The only thing to do next, is to see what kind of code the compiler created for each one of the two versions.

objdump -d -S shows that the first version of compute – the "dumb", yet somehow fast code – has a loop that looks like this:

objdump naive

What about the second, optimized version – that does just two additions?

objdump optimized

Now I don’t know about you, but speaking for myself, I am… puzzled. The second version has approximately 4 times fewer instructions, with the two major ones being just SSE-based additions (addsd). The first version, not only has 4 times more instructions… it’s also full (as expected) of multiplications (mulpd).

I confess I did not expect that result. Not because I am a fan of Agner (I am, but that’s irrelevant).

Any idea what I am missing? Did I make any mistake here, that can explain the difference in speed? Note that I have done the test on a Xeon W5580 and a Xeon E5-1620 – in both, the first (dumb) version is much faster than the second one.

For easy reproduction of the results, there are two gists with the two versions of the code: Dumb yet somehow faster and optimized, yet somehow slower.

P.S. Please don’t comment on floating point accuracy issues; that’s not the point of this question.


The key to understanding the performance differences you’re seeing is in vectorization. Yes, the addition-based solution has a mere two instructions in its inner loop, but the important difference is not in how many instructions there are in the loop, but in how much work each instruction is performing.

In the first version, the output is purely dependent on the input: Each data[i] is a function just of i itself, which means that each data[i] can be computed in any order: The compiler can do them forwards, backwards, sideways, whatever, and you’ll still get the same result — unless you’re observing that memory from another thread, you’ll never notice which way the data is being crunched.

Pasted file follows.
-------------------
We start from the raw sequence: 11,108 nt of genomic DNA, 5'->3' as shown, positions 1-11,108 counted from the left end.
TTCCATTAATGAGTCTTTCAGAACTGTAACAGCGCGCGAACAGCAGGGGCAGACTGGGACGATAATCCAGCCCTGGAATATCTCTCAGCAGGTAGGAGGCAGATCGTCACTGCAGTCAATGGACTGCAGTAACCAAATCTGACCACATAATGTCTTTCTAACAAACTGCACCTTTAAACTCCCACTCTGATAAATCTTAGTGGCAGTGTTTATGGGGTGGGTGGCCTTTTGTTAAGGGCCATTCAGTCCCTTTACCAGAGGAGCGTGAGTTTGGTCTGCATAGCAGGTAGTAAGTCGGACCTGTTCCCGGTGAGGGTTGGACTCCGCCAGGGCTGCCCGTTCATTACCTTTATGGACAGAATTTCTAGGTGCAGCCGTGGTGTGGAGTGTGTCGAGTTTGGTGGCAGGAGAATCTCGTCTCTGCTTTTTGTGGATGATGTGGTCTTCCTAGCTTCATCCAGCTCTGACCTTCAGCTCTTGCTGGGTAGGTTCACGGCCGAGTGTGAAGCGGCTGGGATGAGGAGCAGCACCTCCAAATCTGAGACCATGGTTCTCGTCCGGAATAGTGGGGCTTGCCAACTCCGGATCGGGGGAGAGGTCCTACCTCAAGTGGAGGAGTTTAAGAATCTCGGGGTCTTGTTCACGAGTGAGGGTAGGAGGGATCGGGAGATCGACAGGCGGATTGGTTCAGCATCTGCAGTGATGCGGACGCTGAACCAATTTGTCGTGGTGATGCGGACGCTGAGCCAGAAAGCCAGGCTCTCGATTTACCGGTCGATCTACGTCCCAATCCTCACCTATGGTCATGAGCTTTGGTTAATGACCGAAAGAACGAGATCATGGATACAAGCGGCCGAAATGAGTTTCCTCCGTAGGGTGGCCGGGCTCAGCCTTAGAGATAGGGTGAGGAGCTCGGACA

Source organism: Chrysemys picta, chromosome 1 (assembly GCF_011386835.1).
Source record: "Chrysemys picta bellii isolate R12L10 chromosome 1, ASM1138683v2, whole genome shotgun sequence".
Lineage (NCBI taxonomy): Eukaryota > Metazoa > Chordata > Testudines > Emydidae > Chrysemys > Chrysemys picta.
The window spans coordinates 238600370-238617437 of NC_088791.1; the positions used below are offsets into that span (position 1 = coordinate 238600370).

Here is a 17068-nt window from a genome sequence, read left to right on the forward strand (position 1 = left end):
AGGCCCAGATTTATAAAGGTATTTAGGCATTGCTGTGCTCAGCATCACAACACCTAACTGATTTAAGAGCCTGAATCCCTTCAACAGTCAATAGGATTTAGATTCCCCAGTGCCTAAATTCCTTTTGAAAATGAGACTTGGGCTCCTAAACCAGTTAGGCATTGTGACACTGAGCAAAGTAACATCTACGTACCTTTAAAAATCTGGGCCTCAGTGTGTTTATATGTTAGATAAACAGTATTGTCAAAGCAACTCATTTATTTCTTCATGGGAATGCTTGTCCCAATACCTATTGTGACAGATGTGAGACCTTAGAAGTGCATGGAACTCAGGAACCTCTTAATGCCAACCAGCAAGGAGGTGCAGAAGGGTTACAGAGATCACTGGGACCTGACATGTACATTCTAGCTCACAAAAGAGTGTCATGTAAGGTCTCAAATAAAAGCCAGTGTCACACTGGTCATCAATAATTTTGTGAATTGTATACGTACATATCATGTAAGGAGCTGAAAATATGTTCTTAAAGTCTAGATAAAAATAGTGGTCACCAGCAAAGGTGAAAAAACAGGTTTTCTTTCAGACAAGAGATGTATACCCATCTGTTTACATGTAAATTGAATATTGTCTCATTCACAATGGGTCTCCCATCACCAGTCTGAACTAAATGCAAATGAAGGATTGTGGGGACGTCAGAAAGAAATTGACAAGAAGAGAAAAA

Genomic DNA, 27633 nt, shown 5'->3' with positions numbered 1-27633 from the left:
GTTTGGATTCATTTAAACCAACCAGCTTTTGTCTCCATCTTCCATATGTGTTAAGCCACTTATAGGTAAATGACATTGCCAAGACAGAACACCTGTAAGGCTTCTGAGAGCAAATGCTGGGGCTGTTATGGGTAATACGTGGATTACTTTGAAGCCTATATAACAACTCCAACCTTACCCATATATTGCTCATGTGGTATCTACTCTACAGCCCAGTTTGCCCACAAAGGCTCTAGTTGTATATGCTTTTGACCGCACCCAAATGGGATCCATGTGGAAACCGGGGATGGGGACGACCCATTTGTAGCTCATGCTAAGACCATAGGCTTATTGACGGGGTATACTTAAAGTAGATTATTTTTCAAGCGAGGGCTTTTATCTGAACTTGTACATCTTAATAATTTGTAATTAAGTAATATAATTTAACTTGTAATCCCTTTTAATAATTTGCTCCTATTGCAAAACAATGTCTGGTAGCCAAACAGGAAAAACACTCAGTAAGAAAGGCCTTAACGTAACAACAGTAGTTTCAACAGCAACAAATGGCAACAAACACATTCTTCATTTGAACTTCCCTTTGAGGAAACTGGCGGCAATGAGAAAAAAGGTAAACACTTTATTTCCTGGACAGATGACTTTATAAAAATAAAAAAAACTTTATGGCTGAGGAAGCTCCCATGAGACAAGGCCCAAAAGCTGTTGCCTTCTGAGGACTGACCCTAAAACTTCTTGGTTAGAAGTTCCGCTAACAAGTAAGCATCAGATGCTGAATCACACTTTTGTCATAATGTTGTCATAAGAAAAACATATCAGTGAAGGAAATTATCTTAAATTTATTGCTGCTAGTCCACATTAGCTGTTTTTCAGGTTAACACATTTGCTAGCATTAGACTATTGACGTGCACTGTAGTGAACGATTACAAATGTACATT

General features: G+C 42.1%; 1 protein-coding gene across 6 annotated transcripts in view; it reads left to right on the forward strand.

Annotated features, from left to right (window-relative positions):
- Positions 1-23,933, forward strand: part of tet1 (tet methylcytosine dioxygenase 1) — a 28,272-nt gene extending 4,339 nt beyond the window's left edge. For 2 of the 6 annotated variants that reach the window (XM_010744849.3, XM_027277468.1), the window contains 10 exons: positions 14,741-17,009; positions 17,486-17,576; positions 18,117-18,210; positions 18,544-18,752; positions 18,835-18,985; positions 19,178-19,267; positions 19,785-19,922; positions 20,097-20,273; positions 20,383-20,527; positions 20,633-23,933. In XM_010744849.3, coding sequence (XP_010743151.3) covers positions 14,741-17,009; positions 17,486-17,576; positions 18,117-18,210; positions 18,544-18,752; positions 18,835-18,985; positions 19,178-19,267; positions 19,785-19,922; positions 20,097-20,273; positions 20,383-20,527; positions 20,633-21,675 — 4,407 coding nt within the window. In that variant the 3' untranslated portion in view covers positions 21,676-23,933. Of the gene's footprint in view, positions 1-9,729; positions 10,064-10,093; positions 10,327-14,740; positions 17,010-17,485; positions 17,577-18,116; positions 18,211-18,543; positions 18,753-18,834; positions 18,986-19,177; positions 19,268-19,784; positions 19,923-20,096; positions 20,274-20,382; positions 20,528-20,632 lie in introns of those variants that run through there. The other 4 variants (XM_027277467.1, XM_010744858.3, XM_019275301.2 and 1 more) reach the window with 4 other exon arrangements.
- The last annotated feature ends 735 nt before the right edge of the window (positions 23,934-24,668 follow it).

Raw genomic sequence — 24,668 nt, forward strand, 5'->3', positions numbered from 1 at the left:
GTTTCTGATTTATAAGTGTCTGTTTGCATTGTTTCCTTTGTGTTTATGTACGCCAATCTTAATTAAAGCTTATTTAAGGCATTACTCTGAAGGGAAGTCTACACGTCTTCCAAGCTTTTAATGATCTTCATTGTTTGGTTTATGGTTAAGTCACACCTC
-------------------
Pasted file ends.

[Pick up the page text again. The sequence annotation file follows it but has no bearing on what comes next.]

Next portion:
In the second version, the output isn’t dependent on i — it’s dependent on the A and Z from the last time around the loop.

If we were to represent the bodies of these loops as little mathematical functions, they’d have very different overall forms:

  • f(i) -> di
  • f(Y, Z) -> (di, Y’, Z’)

In the latter form, there’s no actual dependency on i — the only way you can compute the value of the function is by knowing the previous Y and Z from the last invocation of the function, which means that the functions form a chain — you can’t do the next one until you’ve done the previous one.

Why does that matter? Because the CPU has vector parallel instructions that each can perform two, four, or even eight arithmetic operations at the same time! (AVX CPUs can do even more in parallel.) That’s four multiplies, four adds, four subtracts, four comparisons — four whatevers! So if the output you’re trying to compute is only dependent on the input, then you can safely do two, four, or even eight at a time — it doesn’t matter if they’re forward or backward, since the result is the same. But if the output is dependent on previous computation, then you’re stuck doing it in serial form — one at a time.